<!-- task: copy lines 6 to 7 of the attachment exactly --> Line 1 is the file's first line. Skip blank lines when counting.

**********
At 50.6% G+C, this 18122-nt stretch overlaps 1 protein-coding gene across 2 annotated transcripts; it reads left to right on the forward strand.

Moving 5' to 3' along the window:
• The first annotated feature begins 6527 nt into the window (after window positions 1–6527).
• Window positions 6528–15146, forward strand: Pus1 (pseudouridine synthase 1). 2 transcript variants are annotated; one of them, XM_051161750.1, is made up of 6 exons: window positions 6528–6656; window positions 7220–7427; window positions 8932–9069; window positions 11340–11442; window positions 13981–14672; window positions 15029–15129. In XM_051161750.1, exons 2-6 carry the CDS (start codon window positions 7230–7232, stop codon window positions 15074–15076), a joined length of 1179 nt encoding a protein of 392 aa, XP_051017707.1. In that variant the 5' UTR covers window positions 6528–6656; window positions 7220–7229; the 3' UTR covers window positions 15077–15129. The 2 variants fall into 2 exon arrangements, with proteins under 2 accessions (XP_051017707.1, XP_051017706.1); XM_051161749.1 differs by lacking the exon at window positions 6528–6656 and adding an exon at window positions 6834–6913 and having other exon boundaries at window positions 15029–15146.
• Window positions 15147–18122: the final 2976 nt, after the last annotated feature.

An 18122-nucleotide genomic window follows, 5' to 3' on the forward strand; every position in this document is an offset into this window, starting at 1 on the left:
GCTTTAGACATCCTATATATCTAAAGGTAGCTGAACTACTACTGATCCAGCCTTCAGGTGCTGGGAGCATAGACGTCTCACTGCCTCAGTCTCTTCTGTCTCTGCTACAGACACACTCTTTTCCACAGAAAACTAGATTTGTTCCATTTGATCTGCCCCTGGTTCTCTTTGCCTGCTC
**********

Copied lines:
An 18122-nucleotide genomic window follows, 5' to 3' on the forward strand; every position in this document is an offset into this window, starting at 1 on the left:
GCTTTAGACATCCTATATATCTAAAGGTAGCTGAACTACTACTGATCCAGCCTTCAGGTGCTGGGAGCATAGACGTCTCACTGCCTCAGTCTCTTCTGTCTCTGCTACAGACACACTCTTTTCCACAGAAAACTAGATTTGTTCCATTTGATCTGCCCCTGGTTCTCTTTGCCTGCTC